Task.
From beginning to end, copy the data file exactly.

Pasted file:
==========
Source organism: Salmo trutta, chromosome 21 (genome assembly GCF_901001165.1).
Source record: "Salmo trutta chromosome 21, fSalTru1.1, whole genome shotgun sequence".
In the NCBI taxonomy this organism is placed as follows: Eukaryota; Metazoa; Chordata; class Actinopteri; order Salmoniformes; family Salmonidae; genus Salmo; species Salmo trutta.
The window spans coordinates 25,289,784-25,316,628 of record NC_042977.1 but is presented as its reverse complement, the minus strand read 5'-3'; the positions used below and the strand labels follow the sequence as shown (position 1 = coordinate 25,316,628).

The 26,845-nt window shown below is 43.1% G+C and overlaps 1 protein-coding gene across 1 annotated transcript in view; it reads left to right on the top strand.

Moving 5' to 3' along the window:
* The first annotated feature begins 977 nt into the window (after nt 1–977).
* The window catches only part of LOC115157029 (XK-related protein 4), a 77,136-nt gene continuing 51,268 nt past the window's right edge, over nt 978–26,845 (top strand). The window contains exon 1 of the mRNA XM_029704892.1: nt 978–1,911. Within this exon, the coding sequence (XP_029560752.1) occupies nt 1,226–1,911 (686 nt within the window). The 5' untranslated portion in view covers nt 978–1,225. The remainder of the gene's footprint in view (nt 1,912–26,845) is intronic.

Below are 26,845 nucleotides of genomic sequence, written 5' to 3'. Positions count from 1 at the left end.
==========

Source organism: Salmo trutta, chromosome 21 (genome assembly GCF_901001165.1).
Source record: "Salmo trutta chromosome 21, fSalTru1.1, whole genome shotgun sequence".
In the NCBI taxonomy this organism is placed as follows: Eukaryota; Metazoa; Chordata; class Actinopteri; order Salmoniformes; family Salmonidae; genus Salmo; species Salmo trutta.
The window spans coordinates 25,289,784-25,316,628 of record NC_042977.1 but is presented as its reverse complement, the minus strand read 5'-3'; the positions used below and the strand labels follow the sequence as shown (position 1 = coordinate 25,316,628).

The 26,845-nt window shown below is 43.1% G+C and overlaps 1 protein-coding gene across 1 annotated transcript in view; it reads left to right on the top strand.

Moving 5' to 3' along the window:
* The first annotated feature begins 977 nt into the window (after nt 1–977).
* The window catches only part of LOC115157029 (XK-related protein 4), a 77,136-nt gene continuing 51,268 nt past the window's right edge, over nt 978–26,845 (top strand). The window contains exon 1 of the mRNA XM_029704892.1: nt 978–1,911. Within this exon, the coding sequence (XP_029560752.1) occupies nt 1,226–1,911 (686 nt within the window). The 5' untranslated portion in view covers nt 978–1,225. The remainder of the gene's footprint in view (nt 1,912–26,845) is intronic.

Below are 26,845 nucleotides of genomic sequence, written 5' to 3'. Positions count from 1 at the left end.